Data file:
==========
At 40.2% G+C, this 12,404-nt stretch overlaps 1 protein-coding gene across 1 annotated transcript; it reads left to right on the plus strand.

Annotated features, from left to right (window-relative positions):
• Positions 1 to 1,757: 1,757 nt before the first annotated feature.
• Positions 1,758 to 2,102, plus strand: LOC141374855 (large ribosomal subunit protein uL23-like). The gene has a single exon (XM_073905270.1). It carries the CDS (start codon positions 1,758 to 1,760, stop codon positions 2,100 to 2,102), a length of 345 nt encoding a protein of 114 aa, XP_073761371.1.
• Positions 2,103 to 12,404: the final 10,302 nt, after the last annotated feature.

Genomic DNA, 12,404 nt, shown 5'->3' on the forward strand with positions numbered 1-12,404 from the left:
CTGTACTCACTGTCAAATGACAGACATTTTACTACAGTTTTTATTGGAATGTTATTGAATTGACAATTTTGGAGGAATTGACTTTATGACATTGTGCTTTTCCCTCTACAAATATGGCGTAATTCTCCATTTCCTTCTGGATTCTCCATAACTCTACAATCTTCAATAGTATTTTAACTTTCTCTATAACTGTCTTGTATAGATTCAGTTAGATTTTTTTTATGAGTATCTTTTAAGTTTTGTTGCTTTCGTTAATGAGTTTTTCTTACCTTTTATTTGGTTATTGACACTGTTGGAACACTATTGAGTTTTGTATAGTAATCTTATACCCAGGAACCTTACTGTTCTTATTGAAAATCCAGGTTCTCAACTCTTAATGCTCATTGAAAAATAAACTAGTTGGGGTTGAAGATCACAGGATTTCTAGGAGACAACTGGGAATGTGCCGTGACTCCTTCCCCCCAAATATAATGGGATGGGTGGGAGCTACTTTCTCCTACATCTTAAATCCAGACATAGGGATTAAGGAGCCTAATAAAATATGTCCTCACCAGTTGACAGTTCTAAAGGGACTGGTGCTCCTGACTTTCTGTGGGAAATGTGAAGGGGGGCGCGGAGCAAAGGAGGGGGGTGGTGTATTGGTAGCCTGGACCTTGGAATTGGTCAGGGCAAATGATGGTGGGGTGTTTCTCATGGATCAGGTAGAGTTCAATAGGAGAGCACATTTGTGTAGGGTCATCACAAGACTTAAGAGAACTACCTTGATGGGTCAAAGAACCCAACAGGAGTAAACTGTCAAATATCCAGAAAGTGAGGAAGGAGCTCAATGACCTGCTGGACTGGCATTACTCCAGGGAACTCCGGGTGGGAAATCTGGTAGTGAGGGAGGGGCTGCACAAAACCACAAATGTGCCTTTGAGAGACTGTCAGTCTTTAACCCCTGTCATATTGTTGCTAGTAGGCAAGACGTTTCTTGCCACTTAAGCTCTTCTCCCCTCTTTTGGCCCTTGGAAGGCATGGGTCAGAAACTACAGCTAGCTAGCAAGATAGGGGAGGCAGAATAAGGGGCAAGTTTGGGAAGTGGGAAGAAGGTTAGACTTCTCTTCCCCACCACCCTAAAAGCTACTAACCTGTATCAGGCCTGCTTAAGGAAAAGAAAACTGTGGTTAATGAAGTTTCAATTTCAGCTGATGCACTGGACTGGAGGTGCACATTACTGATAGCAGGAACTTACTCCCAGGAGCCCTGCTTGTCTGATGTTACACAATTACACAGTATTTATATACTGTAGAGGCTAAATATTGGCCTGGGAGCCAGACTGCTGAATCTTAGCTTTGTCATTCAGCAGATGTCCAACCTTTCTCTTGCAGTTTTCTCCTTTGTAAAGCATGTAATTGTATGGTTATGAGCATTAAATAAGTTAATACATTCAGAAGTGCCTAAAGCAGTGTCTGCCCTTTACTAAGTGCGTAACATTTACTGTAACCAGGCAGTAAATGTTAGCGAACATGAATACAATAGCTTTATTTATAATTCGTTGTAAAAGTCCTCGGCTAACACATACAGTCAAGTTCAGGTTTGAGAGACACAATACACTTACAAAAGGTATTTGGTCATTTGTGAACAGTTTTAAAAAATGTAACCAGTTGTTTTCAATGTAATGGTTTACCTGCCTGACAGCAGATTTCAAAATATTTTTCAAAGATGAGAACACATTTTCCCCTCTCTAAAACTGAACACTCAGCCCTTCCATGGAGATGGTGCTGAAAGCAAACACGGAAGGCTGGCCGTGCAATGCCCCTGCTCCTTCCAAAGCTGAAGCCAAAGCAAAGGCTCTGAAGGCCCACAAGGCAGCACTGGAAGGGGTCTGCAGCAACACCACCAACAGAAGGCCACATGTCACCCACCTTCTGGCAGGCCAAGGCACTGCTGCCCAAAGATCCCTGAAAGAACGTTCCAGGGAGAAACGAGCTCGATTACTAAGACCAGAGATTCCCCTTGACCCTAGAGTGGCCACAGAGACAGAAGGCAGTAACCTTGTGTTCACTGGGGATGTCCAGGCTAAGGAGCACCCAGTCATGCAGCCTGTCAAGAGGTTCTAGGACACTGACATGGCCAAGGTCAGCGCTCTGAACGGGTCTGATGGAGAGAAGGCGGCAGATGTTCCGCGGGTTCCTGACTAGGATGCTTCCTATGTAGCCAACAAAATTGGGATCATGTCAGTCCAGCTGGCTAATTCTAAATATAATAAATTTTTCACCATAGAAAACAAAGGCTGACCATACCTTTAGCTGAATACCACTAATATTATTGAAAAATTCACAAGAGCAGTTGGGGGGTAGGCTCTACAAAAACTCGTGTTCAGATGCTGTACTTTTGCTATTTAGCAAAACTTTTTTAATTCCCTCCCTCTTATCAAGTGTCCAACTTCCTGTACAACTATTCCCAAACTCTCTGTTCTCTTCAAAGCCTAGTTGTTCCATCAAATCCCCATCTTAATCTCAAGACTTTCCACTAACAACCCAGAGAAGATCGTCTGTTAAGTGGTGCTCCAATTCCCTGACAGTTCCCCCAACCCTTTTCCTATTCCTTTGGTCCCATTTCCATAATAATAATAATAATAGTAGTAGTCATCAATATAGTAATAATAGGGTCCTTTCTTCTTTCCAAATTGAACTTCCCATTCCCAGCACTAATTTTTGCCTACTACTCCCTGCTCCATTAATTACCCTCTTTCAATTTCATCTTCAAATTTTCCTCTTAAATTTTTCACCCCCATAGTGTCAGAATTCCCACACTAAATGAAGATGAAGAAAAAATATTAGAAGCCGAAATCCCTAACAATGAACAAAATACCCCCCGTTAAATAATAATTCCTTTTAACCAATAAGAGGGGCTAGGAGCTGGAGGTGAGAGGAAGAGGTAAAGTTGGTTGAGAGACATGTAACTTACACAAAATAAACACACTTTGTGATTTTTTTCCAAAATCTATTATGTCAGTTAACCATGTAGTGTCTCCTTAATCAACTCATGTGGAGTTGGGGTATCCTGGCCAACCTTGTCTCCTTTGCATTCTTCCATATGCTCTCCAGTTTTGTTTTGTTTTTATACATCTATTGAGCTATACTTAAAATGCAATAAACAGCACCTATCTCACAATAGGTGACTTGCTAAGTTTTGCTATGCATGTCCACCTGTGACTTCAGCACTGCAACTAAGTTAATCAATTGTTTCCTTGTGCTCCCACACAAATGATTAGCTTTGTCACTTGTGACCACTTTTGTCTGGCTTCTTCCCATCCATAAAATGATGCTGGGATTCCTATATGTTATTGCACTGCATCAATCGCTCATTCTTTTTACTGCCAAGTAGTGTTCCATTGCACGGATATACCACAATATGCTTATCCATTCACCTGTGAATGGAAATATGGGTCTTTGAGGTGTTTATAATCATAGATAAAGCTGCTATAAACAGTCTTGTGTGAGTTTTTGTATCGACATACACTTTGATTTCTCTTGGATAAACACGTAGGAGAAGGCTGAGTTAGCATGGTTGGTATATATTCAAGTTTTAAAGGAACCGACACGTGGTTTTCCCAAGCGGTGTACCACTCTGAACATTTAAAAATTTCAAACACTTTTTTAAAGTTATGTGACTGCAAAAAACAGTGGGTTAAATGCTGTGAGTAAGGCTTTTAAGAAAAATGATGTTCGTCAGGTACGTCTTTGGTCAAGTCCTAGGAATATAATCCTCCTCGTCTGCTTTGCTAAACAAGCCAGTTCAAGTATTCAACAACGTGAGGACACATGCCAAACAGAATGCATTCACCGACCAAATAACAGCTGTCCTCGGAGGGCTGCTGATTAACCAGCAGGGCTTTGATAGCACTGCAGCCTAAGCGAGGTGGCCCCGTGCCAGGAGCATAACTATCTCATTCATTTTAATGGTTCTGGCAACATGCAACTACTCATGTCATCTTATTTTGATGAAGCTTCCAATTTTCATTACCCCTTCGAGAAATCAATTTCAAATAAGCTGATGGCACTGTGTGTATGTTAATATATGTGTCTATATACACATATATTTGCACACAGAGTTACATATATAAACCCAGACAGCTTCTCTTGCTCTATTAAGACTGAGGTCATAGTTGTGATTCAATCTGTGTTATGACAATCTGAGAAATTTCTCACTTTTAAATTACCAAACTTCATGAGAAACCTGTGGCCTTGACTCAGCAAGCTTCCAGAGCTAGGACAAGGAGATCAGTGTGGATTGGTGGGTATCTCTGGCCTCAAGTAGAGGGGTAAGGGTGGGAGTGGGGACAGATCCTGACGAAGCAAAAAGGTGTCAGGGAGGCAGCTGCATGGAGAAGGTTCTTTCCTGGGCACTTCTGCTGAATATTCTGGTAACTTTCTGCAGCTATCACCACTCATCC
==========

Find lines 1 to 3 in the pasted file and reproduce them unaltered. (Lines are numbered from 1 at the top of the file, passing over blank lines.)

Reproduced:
At 40.2% G+C, this 12,404-nt stretch overlaps 1 protein-coding gene across 1 annotated transcript; it reads left to right on the plus strand.

Annotated features, from left to right (window-relative positions):
• Positions 1 to 1,757: 1,757 nt before the first annotated feature.